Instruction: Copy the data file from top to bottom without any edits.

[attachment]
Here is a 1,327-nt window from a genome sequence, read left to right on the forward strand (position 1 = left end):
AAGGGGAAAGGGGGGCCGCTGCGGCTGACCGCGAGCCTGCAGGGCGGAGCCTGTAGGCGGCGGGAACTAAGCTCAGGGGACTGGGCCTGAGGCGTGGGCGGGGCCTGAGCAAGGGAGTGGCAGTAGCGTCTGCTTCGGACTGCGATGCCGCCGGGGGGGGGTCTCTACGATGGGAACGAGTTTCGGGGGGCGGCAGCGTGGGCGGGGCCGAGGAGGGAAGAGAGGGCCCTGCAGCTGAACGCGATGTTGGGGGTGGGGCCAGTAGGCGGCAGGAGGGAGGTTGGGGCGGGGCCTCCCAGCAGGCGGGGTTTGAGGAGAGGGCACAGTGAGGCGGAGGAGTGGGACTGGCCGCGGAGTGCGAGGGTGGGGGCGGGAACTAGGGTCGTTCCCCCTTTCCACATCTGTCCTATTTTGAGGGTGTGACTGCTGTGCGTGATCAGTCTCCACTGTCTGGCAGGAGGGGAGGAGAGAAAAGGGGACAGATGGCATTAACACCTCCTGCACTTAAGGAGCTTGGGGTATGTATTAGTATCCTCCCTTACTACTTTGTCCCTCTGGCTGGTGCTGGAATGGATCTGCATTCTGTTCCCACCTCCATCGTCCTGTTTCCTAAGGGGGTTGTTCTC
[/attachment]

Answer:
Here is a 1,327-nt window from a genome sequence, read left to right on the forward strand (position 1 = left end):
AAGGGGAAAGGGGGGCCGCTGCGGCTGACCGCGAGCCTGCAGGGCGGAGCCTGTAGGCGGCGGGAACTAAGCTCAGGGGACTGGGCCTGAGGCGTGGGCGGGGCCTGAGCAAGGGAGTGGCAGTAGCGTCTGCTTCGGACTGCGATGCCGCCGGGGGGGGGTCTCTACGATGGGAACGAGTTTCGGGGGGCGGCAGCGTGGGCGGGGCCGAGGAGGGAAGAGAGGGCCCTGCAGCTGAACGCGATGTTGGGGGTGGGGCCAGTAGGCGGCAGGAGGGAGGTTGGGGCGGGGCCTCCCAGCAGGCGGGGTTTGAGGAGAGGGCACAGTGAGGCGGAGGAGTGGGACTGGCCGCGGAGTGCGAGGGTGGGGGCGGGAACTAGGGTCGTTCCCCCTTTCCACATCTGTCCTATTTTGAGGGTGTGACTGCTGTGCGTGATCAGTCTCCACTGTCTGGCAGGAGGGGAGGAGAGAAAAGGGGACAGATGGCATTAACACCTCCTGCACTTAAGGAGCTTGGGGTATGTATTAGTATCCTCCCTTACTACTTTGTCCCTCTGGCTGGTGCTGGAATGGATCTGCATTCTGTTCCCACCTCCATCGTCCTGTTTCCTAAGGGGGTTGTTCTC